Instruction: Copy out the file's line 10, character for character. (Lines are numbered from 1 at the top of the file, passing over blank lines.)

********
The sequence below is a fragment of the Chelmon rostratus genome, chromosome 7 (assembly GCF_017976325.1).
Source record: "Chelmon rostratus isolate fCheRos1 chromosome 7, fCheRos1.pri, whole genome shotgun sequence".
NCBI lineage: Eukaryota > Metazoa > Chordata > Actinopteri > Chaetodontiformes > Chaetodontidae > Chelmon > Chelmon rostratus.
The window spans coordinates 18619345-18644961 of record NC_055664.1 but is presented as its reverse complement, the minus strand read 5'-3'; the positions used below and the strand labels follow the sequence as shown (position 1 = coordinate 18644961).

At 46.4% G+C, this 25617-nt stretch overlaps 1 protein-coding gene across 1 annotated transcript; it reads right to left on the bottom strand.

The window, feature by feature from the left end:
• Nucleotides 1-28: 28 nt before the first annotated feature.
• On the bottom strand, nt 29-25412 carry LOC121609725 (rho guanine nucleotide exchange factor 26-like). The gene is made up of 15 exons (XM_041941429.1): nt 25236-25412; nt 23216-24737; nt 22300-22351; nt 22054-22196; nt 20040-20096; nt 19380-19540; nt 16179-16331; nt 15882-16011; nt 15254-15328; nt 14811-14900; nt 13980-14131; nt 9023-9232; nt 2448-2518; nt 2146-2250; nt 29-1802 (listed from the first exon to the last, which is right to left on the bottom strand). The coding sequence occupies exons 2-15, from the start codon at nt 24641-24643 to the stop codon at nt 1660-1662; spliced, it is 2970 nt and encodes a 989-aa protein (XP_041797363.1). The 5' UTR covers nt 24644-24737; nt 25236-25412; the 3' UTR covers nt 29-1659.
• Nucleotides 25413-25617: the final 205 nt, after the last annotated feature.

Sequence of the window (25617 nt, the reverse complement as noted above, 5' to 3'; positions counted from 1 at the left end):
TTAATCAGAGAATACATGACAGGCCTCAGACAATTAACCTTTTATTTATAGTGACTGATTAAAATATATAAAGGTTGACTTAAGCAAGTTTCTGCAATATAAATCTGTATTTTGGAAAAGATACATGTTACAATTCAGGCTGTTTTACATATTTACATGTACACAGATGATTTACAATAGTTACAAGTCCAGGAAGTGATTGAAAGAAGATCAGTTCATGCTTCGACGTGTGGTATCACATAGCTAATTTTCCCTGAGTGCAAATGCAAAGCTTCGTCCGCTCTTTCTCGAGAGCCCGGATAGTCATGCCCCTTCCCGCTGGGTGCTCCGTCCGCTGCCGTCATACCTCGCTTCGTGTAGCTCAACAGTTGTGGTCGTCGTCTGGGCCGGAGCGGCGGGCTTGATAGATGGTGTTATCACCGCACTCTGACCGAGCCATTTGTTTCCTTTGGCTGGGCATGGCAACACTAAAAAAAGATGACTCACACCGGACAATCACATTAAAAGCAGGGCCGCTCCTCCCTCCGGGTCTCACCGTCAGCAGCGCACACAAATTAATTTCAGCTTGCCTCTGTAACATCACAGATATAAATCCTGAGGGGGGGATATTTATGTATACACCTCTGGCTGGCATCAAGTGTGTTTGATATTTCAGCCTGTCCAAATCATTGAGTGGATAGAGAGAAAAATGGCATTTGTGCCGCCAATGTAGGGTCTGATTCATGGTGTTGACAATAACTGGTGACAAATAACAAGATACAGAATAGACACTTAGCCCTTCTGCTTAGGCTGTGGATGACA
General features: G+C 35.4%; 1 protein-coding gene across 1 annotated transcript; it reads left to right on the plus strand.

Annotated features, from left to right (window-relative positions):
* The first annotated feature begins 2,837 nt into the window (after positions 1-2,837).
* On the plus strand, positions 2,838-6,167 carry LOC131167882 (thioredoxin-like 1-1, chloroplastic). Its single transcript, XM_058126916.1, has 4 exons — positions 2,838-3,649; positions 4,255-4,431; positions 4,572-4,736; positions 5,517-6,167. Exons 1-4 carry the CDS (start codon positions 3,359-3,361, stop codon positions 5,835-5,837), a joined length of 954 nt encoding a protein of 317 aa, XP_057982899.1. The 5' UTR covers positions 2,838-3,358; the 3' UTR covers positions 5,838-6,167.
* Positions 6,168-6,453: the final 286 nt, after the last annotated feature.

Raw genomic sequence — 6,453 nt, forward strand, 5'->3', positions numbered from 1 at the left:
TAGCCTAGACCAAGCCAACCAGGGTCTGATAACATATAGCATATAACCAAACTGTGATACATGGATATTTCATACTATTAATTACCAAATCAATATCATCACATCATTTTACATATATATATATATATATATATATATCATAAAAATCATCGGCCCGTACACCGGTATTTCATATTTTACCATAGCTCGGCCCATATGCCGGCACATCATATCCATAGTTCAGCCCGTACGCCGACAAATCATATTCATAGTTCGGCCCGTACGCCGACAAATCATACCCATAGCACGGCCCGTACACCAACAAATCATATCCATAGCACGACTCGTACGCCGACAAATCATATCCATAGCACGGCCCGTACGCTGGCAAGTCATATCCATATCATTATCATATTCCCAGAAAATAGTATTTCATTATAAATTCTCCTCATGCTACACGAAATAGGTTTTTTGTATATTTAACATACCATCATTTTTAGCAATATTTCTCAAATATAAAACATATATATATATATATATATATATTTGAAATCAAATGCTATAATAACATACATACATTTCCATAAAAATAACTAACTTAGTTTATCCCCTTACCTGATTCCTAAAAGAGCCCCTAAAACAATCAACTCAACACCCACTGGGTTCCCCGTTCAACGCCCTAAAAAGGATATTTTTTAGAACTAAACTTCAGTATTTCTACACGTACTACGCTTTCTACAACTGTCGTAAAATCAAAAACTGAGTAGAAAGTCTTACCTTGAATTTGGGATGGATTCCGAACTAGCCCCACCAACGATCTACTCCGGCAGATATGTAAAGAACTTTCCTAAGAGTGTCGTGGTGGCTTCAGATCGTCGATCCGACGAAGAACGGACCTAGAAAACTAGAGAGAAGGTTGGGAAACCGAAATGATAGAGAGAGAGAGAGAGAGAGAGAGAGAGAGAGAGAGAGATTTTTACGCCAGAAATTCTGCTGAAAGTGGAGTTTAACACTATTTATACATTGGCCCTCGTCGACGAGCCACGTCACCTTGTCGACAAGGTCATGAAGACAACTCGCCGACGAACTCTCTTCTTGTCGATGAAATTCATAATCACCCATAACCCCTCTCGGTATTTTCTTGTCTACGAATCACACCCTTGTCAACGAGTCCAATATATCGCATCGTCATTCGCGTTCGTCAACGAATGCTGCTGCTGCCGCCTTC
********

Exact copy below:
Sequence of the window (25617 nt, the reverse complement as noted above, 5' to 3'; positions counted from 1 at the left end):